“I decided when she was born that I would not stop traveling the world. I am grateful every day that I decided to come back to Canada for her to be born so that she could travel the world freely with me as a Canadian citizen,” Coralie says. “I have developed some mobility challenges and physical issues over the last three years, so we have had to just do easy trips to Mexico and places close by, but we hope that after COVID restrictions are lifted, we can start making plans together again before she dumps me to start traveling on her own, or with her friends!”

Despite the challenges of single motherhood – by choice or by circumstance – neither Nancy nor Coralie would change a thing. Their travel adventures and the romances that blossomed during them gifted each woman with an enduring love: The love of a mother for her child.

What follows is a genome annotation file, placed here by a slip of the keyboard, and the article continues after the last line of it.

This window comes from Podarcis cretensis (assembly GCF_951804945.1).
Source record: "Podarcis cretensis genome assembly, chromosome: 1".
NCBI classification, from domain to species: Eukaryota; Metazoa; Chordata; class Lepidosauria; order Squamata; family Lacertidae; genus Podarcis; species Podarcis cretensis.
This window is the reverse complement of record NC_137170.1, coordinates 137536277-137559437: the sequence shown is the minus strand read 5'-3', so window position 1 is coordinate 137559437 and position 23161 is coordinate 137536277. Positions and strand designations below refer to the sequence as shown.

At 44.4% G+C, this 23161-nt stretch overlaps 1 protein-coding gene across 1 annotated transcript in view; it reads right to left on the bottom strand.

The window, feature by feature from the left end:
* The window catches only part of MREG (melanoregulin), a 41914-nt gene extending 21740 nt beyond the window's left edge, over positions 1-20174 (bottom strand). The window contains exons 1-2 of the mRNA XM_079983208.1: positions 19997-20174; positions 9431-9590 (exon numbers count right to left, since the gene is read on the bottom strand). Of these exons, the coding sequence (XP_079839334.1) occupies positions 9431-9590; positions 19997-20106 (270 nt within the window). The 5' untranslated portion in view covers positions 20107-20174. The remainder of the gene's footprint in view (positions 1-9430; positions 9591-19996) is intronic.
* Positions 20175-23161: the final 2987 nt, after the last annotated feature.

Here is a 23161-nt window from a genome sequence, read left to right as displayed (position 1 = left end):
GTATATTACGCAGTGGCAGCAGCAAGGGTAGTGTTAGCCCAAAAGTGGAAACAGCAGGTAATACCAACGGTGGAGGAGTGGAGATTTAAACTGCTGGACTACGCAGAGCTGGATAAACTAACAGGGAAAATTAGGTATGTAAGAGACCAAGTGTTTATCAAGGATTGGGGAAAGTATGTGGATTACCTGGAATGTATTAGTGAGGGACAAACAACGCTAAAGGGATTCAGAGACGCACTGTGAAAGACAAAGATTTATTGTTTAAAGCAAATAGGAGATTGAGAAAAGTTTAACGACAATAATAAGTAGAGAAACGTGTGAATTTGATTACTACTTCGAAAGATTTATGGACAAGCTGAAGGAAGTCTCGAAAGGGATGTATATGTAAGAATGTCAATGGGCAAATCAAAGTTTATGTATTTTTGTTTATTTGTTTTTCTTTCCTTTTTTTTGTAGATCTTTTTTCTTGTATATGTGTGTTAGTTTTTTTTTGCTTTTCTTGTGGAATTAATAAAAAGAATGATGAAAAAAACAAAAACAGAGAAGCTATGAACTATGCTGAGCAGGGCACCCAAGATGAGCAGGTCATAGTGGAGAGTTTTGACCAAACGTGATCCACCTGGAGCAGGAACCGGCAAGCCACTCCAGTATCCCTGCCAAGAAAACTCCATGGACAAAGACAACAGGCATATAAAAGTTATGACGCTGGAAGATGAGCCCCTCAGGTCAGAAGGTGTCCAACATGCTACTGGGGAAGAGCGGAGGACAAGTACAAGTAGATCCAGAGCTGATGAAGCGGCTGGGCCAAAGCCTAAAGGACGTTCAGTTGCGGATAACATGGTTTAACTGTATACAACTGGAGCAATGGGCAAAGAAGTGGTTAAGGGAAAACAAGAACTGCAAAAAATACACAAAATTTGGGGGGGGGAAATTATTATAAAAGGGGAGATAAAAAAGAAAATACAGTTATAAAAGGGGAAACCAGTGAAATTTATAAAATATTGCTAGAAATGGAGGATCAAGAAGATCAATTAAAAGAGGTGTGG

Missed last month’s compendium of love stories? Read it here.

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Amanda Burgess is a Toronto-based writer and creative strategist whose bags are always packed for her next adventure. She is a Certified Cancer Journey Coach who creates a safe space for cancer patients and caregivers to design their dream lives – while living with cancer, and on the other side of it. Amanda freelanced for JourneyWoman until December 2021.

1 Comment

  1. Ann Rutgers

    Loved the article on Milestone Birthdays. I’m 62 now and have often thought about doing this but never put it into practice. After reading about how much fulfillment Nadine receives each 0 and 5 birthday,it gives me new hope. I believe I will start with my 65 birthday